I wish my brain had a light switch. If my brain had a simple, easily accessible switch, I could in complete control of turning it on and turning it off. Better yet, if my brain had a dimmer, I could lower the “lights” at will and thus save energy (pun intended) at will. That would be great.
Unfortunately this just doesn’t exist. At least if it does, I’m not the one in control of the switch. Sure I can impact the turning on and off, to a degree, but I don’t have the ultimate say. Ever. If my brain wants to be on, it is. If I want my brain to be turned off, I can only hope and pray that it will.
Take going to bed for example. Whether I gain or lose an hour during daylight savings, whether I go to be hungry or full, tired or wide awake or just really late to early, I will not fall asleep when I want to. Sometimes my head will hit the pillow and it’s lights out but that is rare.
Even rigorous exercise that leaves my body tired won’t guarantee immediate sleep, nor will copious amounts of alcohol, reading a book, watching a movie or, well, sexual activity. I don’t take sleeping pills so night after night, I am left alone with my thoughts, my adventurous thoughts.
But there are other times, in the course of a day, where it would be nice to switch off my brain, to stop the flow of activity and let it just hibernate, re-charge, idle of whatever description works best. I don’t watch reality tv to stimulate intelligent thought so please, turn off during these shows brain!
And yet, when I’m sitting in school, working on papers, reading assigned cases or I need to be productive, my light switch starts to go off. Someone, not me, is playing with the switch. I imagine a tiny red devil flicking it and laughing, intensely, before scurrying away, only to return turn the switch all the way down.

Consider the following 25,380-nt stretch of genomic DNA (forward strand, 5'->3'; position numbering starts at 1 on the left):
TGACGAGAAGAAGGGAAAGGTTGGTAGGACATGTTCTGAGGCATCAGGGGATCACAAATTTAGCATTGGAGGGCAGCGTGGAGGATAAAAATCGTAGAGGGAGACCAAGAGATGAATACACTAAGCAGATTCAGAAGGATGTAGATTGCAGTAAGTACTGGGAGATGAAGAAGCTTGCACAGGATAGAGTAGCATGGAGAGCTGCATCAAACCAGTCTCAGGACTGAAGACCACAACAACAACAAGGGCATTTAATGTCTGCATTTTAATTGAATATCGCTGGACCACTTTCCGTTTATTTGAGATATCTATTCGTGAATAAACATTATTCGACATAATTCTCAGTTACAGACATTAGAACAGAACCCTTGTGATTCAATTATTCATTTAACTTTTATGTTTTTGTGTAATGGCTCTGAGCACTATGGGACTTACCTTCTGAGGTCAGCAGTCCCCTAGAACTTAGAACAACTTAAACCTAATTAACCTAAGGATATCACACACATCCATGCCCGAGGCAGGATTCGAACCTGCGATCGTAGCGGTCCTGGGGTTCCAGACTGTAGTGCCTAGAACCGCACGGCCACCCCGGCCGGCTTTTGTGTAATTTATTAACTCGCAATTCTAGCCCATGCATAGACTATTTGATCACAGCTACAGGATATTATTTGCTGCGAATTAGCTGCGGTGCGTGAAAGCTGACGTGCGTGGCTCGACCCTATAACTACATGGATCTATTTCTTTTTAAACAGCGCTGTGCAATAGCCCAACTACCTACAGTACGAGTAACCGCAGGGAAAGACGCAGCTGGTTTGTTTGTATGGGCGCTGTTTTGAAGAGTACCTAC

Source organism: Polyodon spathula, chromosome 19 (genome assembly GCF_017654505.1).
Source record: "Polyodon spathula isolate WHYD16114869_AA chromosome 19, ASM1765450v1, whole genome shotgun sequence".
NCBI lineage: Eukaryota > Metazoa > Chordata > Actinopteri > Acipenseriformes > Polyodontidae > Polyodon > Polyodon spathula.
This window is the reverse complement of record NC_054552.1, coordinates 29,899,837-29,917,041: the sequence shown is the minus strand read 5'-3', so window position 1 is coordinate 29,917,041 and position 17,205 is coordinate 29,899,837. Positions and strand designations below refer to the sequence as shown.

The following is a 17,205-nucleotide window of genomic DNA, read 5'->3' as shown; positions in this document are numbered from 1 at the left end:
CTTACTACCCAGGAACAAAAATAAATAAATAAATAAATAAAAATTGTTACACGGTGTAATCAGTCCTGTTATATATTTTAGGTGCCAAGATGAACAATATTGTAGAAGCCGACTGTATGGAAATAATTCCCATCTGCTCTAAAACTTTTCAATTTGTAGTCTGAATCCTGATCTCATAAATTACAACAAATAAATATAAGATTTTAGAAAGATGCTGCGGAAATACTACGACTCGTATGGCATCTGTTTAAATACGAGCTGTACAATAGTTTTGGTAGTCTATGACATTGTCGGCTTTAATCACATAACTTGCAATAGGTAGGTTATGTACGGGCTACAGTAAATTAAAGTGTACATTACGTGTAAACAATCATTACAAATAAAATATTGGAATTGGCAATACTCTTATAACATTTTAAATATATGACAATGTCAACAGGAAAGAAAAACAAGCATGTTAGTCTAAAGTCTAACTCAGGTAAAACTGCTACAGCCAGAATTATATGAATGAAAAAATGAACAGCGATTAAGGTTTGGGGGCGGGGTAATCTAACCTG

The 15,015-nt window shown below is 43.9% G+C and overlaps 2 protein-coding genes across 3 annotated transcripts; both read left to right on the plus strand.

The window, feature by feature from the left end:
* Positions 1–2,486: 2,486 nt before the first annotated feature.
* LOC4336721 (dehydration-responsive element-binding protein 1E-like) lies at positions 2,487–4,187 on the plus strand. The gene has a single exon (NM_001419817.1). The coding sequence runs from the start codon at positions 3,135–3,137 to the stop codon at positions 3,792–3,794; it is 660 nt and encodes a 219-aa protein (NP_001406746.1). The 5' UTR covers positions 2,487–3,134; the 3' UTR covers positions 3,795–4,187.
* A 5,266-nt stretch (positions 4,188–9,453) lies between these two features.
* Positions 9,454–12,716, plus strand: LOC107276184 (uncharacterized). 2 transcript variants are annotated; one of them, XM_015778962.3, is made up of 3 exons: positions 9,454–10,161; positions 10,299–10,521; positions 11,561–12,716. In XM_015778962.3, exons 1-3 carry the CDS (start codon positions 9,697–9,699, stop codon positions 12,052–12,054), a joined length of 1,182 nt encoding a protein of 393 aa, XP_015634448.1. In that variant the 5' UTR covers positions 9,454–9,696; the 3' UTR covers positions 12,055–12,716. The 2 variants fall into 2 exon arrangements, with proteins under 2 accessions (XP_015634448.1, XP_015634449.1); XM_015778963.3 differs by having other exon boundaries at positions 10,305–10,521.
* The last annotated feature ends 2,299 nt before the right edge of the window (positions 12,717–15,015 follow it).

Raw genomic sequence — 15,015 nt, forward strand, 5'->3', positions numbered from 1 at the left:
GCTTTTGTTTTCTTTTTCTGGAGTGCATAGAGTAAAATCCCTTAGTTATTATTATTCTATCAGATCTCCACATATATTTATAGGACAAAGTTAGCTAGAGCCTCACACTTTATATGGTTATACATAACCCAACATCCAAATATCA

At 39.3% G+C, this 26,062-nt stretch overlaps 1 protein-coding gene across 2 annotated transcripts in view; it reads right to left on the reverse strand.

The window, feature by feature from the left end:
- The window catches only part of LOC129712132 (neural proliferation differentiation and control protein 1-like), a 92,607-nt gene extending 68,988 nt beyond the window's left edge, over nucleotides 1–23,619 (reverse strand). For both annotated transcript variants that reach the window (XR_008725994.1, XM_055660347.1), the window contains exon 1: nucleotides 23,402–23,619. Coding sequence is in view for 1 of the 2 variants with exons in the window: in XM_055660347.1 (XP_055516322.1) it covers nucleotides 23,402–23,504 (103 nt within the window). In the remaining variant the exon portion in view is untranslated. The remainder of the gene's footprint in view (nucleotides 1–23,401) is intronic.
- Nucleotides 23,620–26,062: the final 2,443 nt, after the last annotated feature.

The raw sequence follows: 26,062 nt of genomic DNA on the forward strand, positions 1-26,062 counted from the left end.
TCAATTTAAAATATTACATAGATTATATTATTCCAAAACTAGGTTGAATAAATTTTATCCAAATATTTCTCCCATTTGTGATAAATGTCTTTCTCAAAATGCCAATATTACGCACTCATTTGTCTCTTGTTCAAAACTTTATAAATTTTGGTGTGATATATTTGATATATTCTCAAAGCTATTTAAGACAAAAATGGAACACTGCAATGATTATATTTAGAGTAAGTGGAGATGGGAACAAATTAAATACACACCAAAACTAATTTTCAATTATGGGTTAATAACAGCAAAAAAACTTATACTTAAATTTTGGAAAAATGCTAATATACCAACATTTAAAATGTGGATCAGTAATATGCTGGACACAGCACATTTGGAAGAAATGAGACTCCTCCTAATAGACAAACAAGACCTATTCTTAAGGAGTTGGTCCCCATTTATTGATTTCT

So what is to be done? Try as I might, I never seem to have complete control over my brain. My little thought neurons pulse away like an uncontrollable, and vast, bee swarm. Occasionally one will sting and an idea will grow out of the swelling. Gross sure but as a result, I am lucky.
I am lucky because a brain that won’t stop firing on all cylinders is an active one. Though I will “waste” hours in bed in deep, random thought, that is also when I’m at my creative best. As long as I participate and actually write down these thoughts, I can create actual action that has tangible results outside the galaxy of my mind.
The ability to have a light switch that I, or a trusted loved one, can control could still be a blessing but who knows, maybe it would become the curse that kills my creativity and brings me back to a dull world where knobs, dials and switches control everything and I am once again powerless.